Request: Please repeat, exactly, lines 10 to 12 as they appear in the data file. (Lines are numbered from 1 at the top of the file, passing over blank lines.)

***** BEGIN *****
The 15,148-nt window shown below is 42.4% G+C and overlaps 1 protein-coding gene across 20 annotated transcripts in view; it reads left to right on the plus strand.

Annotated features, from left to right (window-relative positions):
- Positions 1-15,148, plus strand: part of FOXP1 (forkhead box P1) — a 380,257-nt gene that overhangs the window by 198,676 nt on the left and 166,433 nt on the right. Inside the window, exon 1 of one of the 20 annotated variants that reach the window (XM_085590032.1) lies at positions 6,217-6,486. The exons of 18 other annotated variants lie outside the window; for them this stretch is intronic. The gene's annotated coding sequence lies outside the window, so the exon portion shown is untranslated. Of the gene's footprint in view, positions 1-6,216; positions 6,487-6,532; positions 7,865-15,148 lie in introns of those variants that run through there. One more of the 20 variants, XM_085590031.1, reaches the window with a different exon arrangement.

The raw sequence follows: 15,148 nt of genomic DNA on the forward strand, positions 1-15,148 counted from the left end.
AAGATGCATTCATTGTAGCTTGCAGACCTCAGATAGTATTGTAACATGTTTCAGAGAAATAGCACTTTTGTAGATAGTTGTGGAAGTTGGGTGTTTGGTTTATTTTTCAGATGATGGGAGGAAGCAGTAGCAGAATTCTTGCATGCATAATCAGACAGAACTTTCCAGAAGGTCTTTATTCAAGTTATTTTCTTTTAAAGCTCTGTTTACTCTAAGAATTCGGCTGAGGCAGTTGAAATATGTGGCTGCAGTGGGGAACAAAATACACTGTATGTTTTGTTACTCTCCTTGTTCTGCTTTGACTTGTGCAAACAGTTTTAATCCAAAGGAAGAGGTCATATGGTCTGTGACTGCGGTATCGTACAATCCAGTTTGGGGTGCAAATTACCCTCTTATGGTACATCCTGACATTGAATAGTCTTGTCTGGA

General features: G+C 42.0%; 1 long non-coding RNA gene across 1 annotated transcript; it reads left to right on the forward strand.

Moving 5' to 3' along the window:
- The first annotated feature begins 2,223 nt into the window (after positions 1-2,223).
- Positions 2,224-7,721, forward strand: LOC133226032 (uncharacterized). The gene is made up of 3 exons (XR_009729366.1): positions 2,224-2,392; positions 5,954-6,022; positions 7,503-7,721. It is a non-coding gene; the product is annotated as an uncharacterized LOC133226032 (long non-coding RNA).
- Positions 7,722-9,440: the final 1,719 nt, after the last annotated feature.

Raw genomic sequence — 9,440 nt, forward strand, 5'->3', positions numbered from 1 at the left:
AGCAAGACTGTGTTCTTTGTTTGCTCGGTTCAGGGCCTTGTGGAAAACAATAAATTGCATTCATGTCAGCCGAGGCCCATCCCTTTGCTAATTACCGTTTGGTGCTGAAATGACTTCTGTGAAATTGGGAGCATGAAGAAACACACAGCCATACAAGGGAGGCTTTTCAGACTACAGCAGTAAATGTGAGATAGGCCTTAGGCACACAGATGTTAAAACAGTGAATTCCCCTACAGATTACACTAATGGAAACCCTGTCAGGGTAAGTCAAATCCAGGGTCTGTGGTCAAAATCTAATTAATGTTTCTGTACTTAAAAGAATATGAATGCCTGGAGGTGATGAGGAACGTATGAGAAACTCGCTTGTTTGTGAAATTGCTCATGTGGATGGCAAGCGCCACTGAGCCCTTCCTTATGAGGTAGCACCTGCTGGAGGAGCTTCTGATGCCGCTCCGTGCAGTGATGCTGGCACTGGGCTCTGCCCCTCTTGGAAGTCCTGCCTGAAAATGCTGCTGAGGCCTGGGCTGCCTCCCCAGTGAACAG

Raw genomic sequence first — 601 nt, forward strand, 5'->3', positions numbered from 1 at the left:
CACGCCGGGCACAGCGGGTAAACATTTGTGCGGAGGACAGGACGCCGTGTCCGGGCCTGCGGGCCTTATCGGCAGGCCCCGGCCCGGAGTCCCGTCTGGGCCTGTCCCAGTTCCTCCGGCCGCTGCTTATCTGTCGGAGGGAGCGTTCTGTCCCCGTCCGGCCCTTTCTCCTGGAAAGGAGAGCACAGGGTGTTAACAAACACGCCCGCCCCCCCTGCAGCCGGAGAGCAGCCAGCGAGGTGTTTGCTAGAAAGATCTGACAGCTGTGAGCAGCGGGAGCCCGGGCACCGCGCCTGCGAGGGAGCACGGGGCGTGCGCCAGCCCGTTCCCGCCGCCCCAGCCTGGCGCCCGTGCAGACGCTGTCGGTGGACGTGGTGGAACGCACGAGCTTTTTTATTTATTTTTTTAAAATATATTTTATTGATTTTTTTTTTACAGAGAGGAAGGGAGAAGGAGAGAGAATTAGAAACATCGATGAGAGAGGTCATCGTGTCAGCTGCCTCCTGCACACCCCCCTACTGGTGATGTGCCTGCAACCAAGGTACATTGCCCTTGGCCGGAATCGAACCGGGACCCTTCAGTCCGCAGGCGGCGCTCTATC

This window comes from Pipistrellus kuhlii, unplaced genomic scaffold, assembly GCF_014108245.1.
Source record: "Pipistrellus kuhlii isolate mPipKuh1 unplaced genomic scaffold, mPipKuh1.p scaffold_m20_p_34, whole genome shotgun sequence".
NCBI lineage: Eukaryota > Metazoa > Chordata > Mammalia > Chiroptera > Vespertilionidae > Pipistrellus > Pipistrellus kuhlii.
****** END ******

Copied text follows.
- Positions 7,722-9,440: the final 1,719 nt, after the last annotated feature.

Raw genomic sequence — 9,440 nt, forward strand, 5'->3', positions numbered from 1 at the left:
AGCAAGACTGTGTTCTTTGTTTGCTCGGTTCAGGGCCTTGTGGAAAACAATAAATTGCATTCATGTCAGCCGAGGCCCATCCCTTTGCTAATTACCGTTTGGTGCTGAAATGACTTCTGTGAAATTGGGAGCATGAAGAAACACACAGCCATACAAGGGAGGCTTTTCAGACTACAGCAGTAAATGTGAGATAGGCCTTAGGCACACAGATGTTAAAACAGTGAATTCCCCTACAGATTACACTAATGGAAACCCTGTCAGGGTAAGTCAAATCCAGGGTCTGTGGTCAAAATCTAATTAATGTTTCTGTACTTAAAAGAATATGAATGCCTGGAGGTGATGAGGAACGTATGAGAAACTCGCTTGTTTGTGAAATTGCTCATGTGGATGGCAAGCGCCACTGAGCCCTTCCTTATGAGGTAGCACCTGCTGGAGGAGCTTCTGATGCCGCTCCGTGCAGTGATGCTGGCACTGGGCTCTGCCCCTCTTGGAAGTCCTGCCTGAAAATGCTGCTGAGGCCTGGGCTGCCTCCCCAGTGAACAG